Course Hero. "Pericles Study Guide." Course Hero. 7 Apr. 2018. Web. 18 Aug. 2018. <https://www.coursehero.com/lit/Pericles/>.
Course Hero. (2018, April 7). Pericles Study Guide. In Course Hero. Retrieved August 18, 2018, from https://www.coursehero.com/lit/Pericles/
(Course Hero, 2018)
Course Hero. "Pericles Study Guide." April 7, 2018. Accessed August 18, 2018. https://www.coursehero.com/lit/Pericles/.
Course Hero, "Pericles Study Guide," April 7, 2018, accessed August 18, 2018, https://www.coursehero.com/lit/Pericles/.
As Gower exits, Antiochus enters with Pericles. Antiochus wants to make sure the young man is clear on the risks he will be taking in trying to solve the riddle in order to win the hand of his daughter. Antiochus orders music to play, and his daughter enters "clothed like a bride / For embracements even of Jove himself." Pericles praises her beautiful appearance, and Antiochus cautions him yet again that the consequences of failure will result in Pericles's head being cut from his body and displayed next to the others. Not even this prospect deters Pericles, and he reads out the riddle, which includes the clue "I mother, wife, and yet his child. / How they may be, and yet in two." Pericles immediately realizes the answer to the riddle is the incestuous relationship between Antiochus and his daughter. For Pericles it means he no longer wants the daughter as his wife for, as Pericles says in an aside, "being played upon before your time, / Hell only danceth at so harsh a chime."
But Antiochus is waiting for Pericles's answer. The prince attempts the diplomatic statement: "Kings are Earth's gods; in vice their law's their will; / And if Jove stray, who dares say Jove doth ill?" By these words Antiochus knows Pericles has solved the riddle but tells him he has "misinterpreted" it. Antiochus pretends having had a change of heart due to this technicality and tells Pericles he will entertain the prince for 40 days before making a decision on his fate. In secret, however, Antiochus employs one of his thugs, Thaliard, to murder Pericles. However, Pericles doesn't wait to enjoy a feast: He wisely flees Antioch.
Jove (also known as Jupiter) is, according to Roman mythology, the king of the gods who is noted for his repeated infidelity to his goddess wife, Juno. His many conquests include young and beautiful human virgins, such as Danae, Antiope, and Europa. The two allusions to Jove in this scene—the first in Antiochus's description of her appearance and the second in the solution to the riddle itself made by Pericles—puts the daughter in mind of having already been seduced by the earthly "double" or mirror of Jove on earth. In this case the double is King Antiochus.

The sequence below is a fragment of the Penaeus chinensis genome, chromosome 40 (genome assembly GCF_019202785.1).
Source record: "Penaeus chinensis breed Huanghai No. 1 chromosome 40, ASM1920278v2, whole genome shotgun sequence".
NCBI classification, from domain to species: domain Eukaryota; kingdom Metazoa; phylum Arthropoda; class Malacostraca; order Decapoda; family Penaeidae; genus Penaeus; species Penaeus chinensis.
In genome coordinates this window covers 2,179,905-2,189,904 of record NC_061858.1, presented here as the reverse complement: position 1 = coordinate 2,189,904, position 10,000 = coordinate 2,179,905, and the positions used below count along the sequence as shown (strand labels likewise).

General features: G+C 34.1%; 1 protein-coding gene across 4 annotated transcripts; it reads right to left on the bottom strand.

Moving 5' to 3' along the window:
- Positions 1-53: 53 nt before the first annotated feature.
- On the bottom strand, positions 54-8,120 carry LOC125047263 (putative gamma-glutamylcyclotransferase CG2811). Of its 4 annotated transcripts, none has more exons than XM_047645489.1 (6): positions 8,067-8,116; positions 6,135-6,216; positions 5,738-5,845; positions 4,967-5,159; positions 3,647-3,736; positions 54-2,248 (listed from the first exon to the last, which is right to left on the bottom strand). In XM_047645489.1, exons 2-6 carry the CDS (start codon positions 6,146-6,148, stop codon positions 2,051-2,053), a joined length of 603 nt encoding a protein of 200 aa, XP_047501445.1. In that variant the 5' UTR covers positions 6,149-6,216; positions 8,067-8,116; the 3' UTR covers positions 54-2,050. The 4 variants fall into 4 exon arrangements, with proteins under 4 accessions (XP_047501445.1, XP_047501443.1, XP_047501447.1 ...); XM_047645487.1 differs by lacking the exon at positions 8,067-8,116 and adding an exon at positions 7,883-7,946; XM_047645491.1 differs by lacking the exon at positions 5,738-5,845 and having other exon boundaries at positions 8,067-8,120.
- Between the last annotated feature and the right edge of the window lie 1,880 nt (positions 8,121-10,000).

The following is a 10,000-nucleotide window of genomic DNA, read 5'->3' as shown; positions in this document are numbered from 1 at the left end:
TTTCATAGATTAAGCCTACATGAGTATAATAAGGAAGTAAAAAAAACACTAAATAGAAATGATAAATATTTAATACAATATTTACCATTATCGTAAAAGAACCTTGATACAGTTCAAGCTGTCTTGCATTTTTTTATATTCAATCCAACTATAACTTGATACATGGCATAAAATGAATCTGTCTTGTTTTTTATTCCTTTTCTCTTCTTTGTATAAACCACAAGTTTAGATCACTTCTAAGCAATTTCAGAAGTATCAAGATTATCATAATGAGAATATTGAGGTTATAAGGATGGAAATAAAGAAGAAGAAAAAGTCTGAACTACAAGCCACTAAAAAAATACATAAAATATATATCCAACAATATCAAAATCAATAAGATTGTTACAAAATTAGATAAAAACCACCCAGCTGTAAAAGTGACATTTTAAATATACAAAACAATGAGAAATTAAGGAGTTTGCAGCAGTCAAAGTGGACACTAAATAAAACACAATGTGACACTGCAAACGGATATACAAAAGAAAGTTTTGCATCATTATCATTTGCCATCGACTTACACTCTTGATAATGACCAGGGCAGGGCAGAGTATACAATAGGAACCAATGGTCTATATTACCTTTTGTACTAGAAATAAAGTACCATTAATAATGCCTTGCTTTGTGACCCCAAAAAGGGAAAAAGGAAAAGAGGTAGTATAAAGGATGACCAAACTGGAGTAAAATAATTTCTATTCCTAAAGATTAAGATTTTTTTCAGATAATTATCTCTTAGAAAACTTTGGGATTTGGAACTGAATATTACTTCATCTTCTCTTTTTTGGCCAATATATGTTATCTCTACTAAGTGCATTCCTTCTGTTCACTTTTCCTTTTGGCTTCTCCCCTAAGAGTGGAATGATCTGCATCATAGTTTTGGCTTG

Pericles is faced with a deadly dilemma in this scene because no matter what he does, once he has accepted the challenge his life is forfeit. The riddle itself is fairly easy to solve, which brings up the question why so many others failed to grasp its meaning. Given the motivation Antioch has in keeping the secret of his incestuous relationship with his daughter, the problem is not so much in solving the riddle but in saying aloud the sin of the king or remaining silent about it. So every suitor has, like Pericles, a choice to make. If he is not able to solve the riddle, he dies. If (as may very well have happened to some of them) he does solve it, he may choose to pretend he hasn't solved it in order to avoid offending the king. But then, of course, he loses his head anyway.
Pericles tells the truth in a kind of transparent riddle of his own, causing the king to pause and then give him enough time to flee. This princess, in any case, would never be a wife he'd have. Another possible reason the riddle might have been so easy to solve is that it offers some members of the audience of the play an opportunity to show off both their knowledge of Jove's sexual adventures and maybe feel a bit superior to the characters of the play. The story of Pericles is already familiar to them, as mentioned by Gower in the first Chorus preceding this scene. Audience members were likely to interrupt the play with their own observations and witticisms, as evidenced by Gower's several reminders to the audience to quiet down.